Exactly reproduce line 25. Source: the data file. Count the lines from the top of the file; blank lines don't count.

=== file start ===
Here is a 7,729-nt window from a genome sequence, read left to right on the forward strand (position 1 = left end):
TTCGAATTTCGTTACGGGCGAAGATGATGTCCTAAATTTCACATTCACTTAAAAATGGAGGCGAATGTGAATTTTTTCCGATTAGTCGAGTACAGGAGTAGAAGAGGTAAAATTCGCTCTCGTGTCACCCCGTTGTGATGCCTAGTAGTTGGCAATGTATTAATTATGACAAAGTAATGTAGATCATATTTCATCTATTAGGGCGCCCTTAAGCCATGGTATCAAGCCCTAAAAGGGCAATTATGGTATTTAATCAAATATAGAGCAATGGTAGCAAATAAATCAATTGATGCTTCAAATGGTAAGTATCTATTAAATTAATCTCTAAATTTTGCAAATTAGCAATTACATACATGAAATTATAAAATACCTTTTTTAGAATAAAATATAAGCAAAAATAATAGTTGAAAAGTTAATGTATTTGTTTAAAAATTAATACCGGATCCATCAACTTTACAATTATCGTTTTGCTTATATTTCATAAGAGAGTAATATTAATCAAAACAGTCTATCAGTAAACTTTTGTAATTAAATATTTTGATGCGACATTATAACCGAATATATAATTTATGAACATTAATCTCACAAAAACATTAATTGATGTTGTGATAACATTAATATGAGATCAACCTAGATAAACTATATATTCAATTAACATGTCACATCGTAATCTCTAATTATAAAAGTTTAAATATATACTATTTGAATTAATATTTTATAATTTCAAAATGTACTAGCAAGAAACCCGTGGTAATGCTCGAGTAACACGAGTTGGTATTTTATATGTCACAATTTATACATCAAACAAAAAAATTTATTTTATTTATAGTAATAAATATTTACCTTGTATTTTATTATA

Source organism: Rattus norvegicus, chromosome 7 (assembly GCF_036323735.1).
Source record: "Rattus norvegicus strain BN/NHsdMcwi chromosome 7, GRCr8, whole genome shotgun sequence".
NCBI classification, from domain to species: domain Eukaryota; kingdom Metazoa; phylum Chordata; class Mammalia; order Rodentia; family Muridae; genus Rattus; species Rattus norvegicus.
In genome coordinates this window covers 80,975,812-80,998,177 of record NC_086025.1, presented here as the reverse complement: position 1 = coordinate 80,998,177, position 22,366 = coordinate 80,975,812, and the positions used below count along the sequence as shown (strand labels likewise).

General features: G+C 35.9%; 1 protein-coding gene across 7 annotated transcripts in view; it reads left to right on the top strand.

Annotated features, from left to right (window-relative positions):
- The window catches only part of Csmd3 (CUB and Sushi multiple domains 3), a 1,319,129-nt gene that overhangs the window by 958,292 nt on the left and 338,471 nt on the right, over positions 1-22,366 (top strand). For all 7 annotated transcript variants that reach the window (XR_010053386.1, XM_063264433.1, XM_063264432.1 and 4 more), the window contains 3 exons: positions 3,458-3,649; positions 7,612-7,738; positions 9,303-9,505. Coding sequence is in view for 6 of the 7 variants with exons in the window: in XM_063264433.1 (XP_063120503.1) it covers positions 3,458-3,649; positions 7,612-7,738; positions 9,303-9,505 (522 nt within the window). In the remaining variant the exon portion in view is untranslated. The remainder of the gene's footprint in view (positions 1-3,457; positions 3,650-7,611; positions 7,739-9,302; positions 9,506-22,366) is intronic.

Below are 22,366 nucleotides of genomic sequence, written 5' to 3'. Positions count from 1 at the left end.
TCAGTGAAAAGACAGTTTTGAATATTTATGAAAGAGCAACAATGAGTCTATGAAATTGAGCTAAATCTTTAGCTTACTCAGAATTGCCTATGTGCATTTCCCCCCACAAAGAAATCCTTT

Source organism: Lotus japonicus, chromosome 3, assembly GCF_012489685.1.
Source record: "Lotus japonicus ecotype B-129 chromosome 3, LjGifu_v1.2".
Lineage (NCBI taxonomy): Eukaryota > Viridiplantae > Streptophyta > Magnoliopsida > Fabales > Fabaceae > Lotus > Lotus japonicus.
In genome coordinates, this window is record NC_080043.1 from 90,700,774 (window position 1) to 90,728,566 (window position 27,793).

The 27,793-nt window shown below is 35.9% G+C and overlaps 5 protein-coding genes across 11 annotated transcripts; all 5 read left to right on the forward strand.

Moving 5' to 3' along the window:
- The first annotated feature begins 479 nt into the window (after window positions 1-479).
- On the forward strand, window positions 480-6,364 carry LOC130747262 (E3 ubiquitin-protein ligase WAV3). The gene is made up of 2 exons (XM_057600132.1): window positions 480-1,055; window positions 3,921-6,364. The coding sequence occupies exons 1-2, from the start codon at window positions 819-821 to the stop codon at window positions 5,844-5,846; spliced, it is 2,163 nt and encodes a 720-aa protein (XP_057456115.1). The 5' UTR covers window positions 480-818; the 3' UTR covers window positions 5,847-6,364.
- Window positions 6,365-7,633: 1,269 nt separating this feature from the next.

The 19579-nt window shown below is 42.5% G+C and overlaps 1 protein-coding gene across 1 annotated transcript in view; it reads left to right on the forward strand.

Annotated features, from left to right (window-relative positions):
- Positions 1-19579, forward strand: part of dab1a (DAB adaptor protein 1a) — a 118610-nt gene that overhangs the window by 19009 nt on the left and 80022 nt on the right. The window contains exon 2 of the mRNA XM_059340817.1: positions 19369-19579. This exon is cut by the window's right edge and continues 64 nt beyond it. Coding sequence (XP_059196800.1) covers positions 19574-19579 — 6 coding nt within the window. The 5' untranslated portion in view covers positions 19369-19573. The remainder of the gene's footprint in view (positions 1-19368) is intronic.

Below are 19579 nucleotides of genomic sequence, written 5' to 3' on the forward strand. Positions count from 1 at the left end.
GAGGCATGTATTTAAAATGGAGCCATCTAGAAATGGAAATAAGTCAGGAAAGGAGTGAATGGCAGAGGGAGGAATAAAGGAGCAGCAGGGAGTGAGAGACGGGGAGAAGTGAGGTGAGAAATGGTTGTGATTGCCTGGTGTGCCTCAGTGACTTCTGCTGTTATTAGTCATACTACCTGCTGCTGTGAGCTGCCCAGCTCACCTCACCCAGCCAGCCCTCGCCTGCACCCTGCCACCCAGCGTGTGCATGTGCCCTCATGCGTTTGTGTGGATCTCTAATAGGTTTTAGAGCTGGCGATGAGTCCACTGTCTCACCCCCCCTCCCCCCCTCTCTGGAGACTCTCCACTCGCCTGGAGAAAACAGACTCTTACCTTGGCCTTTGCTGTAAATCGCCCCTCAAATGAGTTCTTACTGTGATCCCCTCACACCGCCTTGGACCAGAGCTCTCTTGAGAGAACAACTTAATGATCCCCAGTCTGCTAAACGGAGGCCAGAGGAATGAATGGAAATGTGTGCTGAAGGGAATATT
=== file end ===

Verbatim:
GAGGCATGTATTTAAAATGGAGCCATCTAGAAATGGAAATAAGTCAGGAAAGGAGTGAATGGCAGAGGGAGGAATAAAGGAGCAGCAGGGAGTGAGAGACGGGGAGAAGTGAGGTGAGAAATGGTTGTGATTGCCTGGTGTGCCTCAGTGACTTCTGCTGTTATTAGTCATACTACCTGCTGCTGTGAGCTGCCCAGCTCACCTCACCCAGCCAGCCCTCGCCTGCACCCTGCCACCCAGCGTGTGCATGTGCCCTCATGCGTTTGTGTGGATCTCTAATAGGTTTTAGAGCTGGCGATGAGTCCACTGTCTCACCCCCCCTCCCCCCCTCTCTGGAGACTCTCCACTCGCCTGGAGAAAACAGACTCTTACCTTGGCCTTTGCTGTAAATCGCCCCTCAAATGAGTTCTTACTGTGATCCCCTCACACCGCCTTGGACCAGAGCTCTCTTGAGAGAACAACTTAATGATCCCCAGTCTGCTAAACGGAGGCCAGAGGAATGAATGGAAATGTGTGCTGAAGGGAATATT